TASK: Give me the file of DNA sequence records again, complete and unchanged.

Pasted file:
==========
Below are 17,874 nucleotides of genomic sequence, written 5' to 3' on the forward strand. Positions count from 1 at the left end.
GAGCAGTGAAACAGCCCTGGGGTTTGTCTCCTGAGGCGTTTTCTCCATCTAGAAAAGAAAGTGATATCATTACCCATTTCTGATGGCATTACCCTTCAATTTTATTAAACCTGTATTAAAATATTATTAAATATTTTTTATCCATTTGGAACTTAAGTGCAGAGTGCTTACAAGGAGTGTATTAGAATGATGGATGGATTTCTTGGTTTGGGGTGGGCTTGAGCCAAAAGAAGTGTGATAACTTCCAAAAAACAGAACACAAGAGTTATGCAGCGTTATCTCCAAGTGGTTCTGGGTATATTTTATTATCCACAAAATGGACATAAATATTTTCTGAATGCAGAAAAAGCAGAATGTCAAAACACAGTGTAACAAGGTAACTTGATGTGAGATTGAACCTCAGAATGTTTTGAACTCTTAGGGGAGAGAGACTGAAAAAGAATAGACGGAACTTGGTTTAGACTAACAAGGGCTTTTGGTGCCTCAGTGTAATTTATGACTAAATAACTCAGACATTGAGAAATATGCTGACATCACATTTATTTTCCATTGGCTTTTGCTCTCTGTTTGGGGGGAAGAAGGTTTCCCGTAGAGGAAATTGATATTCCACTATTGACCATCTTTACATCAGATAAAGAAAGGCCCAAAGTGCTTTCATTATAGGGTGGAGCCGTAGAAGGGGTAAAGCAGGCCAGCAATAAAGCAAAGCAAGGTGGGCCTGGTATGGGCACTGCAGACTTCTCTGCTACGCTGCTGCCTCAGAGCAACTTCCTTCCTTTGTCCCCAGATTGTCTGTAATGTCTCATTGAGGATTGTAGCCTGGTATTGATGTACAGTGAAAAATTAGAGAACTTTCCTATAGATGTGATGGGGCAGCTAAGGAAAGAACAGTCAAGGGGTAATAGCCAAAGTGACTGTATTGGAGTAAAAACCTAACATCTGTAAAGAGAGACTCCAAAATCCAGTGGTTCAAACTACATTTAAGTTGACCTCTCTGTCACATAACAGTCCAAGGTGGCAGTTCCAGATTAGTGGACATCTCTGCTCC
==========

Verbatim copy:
Below are 17,874 nucleotides of genomic sequence, written 5' to 3' on the forward strand. Positions count from 1 at the left end.
GAGCAGTGAAACAGCCCTGGGGTTTGTCTCCTGAGGCGTTTTCTCCATCTAGAAAAGAAAGTGATATCATTACCCATTTCTGATGGCATTACCCTTCAATTTTATTAAACCTGTATTAAAATATTATTAAATATTTTTTATCCATTTGGAACTTAAGTGCAGAGTGCTTACAAGGAGTGTATTAGAATGATGGATGGATTTCTTGGTTTGGGGTGGGCTTGAGCCAAAAGAAGTGTGATAACTTCCAAAAAACAGAACACAAGAGTTATGCAGCGTTATCTCCAAGTGGTTCTGGGTATATTTTATTATCCACAAAATGGACATAAATATTTTCTGAATGCAGAAAAAGCAGAATGTCAAAACACAGTGTAACAAGGTAACTTGATGTGAGATTGAACCTCAGAATGTTTTGAACTCTTAGGGGAGAGAGACTGAAAAAGAATAGACGGAACTTGGTTTAGACTAACAAGGGCTTTTGGTGCCTCAGTGTAATTTATGACTAAATAACTCAGACATTGAGAAATATGCTGACATCACATTTATTTTCCATTGGCTTTTGCTCTCTGTTTGGGGGGAAGAAGGTTTCCCGTAGAGGAAATTGATATTCCACTATTGACCATCTTTACATCAGATAAAGAAAGGCCCAAAGTGCTTTCATTATAGGGTGGAGCCGTAGAAGGGGTAAAGCAGGCCAGCAATAAAGCAAAGCAAGGTGGGCCTGGTATGGGCACTGCAGACTTCTCTGCTACGCTGCTGCCTCAGAGCAACTTCCTTCCTTTGTCCCCAGATTGTCTGTAATGTCTCATTGAGGATTGTAGCCTGGTATTGATGTACAGTGAAAAATTAGAGAACTTTCCTATAGATGTGATGGGGCAGCTAAGGAAAGAACAGTCAAGGGGTAATAGCCAAAGTGACTGTATTGGAGTAAAAACCTAACATCTGTAAAGAGAGACTCCAAAATCCAGTGGTTCAAACTACATTTAAGTTGACCTCTCTGTCACATAACAGTCCAAGGTGGCAGTTCCAGATTAGTGGACATCTCTGCTCC